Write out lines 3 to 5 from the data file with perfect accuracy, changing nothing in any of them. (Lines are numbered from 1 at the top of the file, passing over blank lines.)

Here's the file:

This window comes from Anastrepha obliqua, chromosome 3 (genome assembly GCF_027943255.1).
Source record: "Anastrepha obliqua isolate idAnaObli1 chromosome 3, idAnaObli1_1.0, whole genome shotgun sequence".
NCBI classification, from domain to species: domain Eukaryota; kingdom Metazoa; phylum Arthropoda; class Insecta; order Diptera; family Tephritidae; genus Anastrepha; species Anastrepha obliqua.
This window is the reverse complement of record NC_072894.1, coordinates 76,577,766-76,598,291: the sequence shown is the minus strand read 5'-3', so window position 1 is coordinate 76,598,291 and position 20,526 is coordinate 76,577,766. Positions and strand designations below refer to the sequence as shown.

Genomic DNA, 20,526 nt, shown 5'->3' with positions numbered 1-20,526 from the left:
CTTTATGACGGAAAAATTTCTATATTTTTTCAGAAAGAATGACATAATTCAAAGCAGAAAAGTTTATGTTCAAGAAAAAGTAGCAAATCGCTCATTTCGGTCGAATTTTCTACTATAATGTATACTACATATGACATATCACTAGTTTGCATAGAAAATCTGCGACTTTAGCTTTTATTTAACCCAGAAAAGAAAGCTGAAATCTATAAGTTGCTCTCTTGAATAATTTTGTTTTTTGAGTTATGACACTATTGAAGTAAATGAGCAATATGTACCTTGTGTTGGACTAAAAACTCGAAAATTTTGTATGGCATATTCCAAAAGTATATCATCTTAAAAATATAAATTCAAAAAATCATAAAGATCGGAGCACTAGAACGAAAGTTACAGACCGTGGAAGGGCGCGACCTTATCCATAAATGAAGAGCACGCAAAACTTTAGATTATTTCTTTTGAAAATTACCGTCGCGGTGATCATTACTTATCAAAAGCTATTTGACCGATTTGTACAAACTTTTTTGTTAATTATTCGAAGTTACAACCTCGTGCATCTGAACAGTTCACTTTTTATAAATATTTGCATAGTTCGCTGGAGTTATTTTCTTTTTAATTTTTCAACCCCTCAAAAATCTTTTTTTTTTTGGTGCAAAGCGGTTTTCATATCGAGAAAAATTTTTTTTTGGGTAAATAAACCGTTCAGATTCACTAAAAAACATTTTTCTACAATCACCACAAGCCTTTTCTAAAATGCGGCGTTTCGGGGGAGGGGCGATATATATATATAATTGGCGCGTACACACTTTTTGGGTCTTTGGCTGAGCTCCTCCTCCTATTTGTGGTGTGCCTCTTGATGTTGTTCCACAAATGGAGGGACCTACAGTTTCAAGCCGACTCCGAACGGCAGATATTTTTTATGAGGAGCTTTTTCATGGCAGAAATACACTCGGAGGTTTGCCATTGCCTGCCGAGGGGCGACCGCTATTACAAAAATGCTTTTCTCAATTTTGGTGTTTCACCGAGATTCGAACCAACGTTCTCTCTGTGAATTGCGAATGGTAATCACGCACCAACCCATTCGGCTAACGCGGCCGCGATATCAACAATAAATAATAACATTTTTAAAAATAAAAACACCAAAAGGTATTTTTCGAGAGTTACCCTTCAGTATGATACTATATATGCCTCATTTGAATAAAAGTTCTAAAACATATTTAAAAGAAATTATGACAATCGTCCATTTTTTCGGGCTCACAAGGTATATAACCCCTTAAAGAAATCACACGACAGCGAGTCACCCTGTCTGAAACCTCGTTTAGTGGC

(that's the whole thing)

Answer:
NCBI classification, from domain to species: domain Eukaryota; kingdom Metazoa; phylum Arthropoda; class Insecta; order Diptera; family Tephritidae; genus Anastrepha; species Anastrepha obliqua.
This window is the reverse complement of record NC_072894.1, coordinates 76,577,766-76,598,291: the sequence shown is the minus strand read 5'-3', so window position 1 is coordinate 76,598,291 and position 20,526 is coordinate 76,577,766. Positions and strand designations below refer to the sequence as shown.

Genomic DNA, 20,526 nt, shown 5'->3' with positions numbered 1-20,526 from the left: